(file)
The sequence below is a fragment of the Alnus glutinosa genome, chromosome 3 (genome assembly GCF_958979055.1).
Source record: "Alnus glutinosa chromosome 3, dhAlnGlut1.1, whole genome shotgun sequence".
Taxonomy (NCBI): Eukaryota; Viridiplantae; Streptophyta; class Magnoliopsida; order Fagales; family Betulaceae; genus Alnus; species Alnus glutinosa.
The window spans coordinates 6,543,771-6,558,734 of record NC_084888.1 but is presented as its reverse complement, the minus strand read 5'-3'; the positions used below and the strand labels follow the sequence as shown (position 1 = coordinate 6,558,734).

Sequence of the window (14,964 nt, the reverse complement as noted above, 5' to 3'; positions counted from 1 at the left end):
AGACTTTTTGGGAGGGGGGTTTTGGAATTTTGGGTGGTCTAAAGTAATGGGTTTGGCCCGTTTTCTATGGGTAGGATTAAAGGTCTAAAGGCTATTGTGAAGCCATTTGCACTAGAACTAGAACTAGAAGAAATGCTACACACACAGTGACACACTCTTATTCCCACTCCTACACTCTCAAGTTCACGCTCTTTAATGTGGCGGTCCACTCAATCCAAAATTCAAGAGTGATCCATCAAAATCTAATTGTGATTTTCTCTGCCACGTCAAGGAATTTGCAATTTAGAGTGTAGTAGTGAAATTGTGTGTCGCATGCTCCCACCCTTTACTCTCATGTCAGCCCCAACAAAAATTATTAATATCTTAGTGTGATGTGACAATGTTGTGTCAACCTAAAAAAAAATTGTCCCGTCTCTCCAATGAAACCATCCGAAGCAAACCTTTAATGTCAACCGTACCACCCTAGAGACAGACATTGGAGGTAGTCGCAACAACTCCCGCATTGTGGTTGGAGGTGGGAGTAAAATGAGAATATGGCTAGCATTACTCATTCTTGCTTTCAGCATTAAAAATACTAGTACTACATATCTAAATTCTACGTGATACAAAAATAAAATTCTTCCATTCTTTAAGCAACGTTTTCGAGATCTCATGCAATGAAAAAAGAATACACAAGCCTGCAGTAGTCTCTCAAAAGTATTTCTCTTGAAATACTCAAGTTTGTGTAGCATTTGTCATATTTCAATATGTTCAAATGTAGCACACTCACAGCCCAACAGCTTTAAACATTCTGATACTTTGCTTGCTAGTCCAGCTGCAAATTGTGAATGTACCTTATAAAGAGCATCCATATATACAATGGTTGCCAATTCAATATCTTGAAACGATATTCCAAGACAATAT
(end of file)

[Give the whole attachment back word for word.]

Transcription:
The sequence below is a fragment of the Alnus glutinosa genome, chromosome 3 (genome assembly GCF_958979055.1).
Source record: "Alnus glutinosa chromosome 3, dhAlnGlut1.1, whole genome shotgun sequence".
Taxonomy (NCBI): Eukaryota; Viridiplantae; Streptophyta; class Magnoliopsida; order Fagales; family Betulaceae; genus Alnus; species Alnus glutinosa.
The window spans coordinates 6,543,771-6,558,734 of record NC_084888.1 but is presented as its reverse complement, the minus strand read 5'-3'; the positions used below and the strand labels follow the sequence as shown (position 1 = coordinate 6,558,734).

Sequence of the window (14,964 nt, the reverse complement as noted above, 5' to 3'; positions counted from 1 at the left end):
AGACTTTTTGGGAGGGGGGTTTTGGAATTTTGGGTGGTCTAAAGTAATGGGTTTGGCCCGTTTTCTATGGGTAGGATTAAAGGTCTAAAGGCTATTGTGAAGCCATTTGCACTAGAACTAGAACTAGAAGAAATGCTACACACACAGTGACACACTCTTATTCCCACTCCTACACTCTCAAGTTCACGCTCTTTAATGTGGCGGTCCACTCAATCCAAAATTCAAGAGTGATCCATCAAAATCTAATTGTGATTTTCTCTGCCACGTCAAGGAATTTGCAATTTAGAGTGTAGTAGTGAAATTGTGTGTCGCATGCTCCCACCCTTTACTCTCATGTCAGCCCCAACAAAAATTATTAATATCTTAGTGTGATGTGACAATGTTGTGTCAACCTAAAAAAAAATTGTCCCGTCTCTCCAATGAAACCATCCGAAGCAAACCTTTAATGTCAACCGTACCACCCTAGAGACAGACATTGGAGGTAGTCGCAACAACTCCCGCATTGTGGTTGGAGGTGGGAGTAAAATGAGAATATGGCTAGCATTACTCATTCTTGCTTTCAGCATTAAAAATACTAGTACTACATATCTAAATTCTACGTGATACAAAAATAAAATTCTTCCATTCTTTAAGCAACGTTTTCGAGATCTCATGCAATGAAAAAAGAATACACAAGCCTGCAGTAGTCTCTCAAAAGTATTTCTCTTGAAATACTCAAGTTTGTGTAGCATTTGTCATATTTCAATATGTTCAAATGTAGCACACTCACAGCCCAACAGCTTTAAACATTCTGATACTTTGCTTGCTAGTCCAGCTGCAAATTGTGAATGTACCTTATAAAGAGCATCCATATATACAATGGTTGCCAATTCAATATCTTGAAACGATATTCCAAGACAATAT